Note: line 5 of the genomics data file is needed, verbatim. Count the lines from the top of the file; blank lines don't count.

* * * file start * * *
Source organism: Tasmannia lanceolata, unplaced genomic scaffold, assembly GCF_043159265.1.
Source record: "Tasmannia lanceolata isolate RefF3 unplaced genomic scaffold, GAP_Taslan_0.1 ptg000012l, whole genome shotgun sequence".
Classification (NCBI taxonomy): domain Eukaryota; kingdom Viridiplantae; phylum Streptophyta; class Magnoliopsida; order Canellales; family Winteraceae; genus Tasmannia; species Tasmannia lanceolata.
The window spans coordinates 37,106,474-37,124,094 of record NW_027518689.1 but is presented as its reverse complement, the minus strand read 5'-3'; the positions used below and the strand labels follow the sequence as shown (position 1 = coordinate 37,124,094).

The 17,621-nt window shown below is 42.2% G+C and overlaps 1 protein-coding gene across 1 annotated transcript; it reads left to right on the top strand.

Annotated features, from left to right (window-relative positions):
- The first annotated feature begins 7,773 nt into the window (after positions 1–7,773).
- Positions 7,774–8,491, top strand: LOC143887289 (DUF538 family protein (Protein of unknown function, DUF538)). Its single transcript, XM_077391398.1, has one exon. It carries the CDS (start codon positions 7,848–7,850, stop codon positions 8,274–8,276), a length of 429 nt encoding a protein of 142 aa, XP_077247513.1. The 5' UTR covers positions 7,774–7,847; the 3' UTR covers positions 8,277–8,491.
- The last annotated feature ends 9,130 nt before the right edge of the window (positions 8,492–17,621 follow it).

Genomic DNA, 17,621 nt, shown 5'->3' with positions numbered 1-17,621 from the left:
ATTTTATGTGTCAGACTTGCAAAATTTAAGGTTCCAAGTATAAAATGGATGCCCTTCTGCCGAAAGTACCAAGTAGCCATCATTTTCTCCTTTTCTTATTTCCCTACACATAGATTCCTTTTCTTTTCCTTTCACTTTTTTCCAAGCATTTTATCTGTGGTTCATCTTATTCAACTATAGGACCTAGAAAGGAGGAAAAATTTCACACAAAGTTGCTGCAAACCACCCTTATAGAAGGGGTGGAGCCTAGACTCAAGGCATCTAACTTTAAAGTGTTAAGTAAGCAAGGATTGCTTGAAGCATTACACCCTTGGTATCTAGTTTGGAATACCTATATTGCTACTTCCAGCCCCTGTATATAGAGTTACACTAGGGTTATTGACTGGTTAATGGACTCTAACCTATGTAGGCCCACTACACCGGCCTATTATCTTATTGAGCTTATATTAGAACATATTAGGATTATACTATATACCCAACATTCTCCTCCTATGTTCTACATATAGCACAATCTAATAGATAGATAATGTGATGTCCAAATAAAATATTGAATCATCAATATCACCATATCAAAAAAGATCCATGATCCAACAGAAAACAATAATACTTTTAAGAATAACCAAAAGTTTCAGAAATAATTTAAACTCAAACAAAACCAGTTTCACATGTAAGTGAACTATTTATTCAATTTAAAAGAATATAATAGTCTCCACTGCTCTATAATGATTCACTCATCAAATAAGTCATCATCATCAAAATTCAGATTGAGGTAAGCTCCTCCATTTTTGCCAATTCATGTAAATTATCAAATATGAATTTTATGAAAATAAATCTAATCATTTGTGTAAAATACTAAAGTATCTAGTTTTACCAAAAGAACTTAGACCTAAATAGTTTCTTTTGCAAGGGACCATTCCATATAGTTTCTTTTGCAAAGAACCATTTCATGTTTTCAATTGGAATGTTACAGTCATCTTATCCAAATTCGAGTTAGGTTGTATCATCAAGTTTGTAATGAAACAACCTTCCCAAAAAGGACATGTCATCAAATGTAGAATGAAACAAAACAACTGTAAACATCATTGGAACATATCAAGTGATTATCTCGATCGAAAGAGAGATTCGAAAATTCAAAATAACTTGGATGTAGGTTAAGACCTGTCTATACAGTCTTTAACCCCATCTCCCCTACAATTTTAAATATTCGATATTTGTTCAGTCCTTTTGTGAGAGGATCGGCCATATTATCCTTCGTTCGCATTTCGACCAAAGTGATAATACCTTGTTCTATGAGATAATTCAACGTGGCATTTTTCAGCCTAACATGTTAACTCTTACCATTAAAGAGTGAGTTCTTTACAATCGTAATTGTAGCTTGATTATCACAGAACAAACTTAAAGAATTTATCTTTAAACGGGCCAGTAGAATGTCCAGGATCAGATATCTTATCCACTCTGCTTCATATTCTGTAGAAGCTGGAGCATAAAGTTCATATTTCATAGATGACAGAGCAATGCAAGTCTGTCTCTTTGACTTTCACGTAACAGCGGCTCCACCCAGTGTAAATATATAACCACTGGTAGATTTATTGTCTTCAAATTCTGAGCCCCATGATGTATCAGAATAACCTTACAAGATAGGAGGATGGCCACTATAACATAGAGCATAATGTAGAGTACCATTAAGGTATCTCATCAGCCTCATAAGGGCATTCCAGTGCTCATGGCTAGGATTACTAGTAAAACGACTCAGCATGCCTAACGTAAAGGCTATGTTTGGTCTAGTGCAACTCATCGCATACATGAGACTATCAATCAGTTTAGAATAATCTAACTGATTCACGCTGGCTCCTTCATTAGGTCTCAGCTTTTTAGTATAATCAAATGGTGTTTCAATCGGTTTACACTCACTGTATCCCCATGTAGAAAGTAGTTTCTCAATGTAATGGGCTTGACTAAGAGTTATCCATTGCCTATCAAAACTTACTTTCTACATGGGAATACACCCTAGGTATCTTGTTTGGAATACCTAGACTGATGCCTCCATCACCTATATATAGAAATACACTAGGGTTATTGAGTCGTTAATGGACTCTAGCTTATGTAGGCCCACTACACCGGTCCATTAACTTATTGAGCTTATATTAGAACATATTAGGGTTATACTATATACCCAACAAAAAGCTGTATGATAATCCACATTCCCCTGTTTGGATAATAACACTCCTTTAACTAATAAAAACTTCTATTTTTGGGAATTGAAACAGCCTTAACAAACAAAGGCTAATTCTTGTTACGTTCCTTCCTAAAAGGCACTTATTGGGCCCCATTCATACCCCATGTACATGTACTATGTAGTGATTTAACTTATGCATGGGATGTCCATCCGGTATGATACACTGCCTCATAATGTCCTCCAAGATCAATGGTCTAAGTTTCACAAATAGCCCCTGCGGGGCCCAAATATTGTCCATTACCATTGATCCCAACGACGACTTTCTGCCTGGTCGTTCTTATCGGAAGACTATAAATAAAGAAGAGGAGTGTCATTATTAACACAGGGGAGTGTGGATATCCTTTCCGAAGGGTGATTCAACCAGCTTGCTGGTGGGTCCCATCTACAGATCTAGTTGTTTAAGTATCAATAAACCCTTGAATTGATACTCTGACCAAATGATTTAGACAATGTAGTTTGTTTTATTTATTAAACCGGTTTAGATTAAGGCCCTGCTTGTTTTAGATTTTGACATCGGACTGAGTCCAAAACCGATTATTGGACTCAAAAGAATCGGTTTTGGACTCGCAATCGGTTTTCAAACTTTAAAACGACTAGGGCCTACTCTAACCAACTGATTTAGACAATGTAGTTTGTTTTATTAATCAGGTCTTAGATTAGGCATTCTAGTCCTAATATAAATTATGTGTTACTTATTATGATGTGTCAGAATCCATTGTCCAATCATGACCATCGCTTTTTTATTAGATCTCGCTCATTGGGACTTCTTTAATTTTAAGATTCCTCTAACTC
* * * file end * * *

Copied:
The 17,621-nt window shown below is 42.2% G+C and overlaps 1 protein-coding gene across 1 annotated transcript; it reads left to right on the top strand.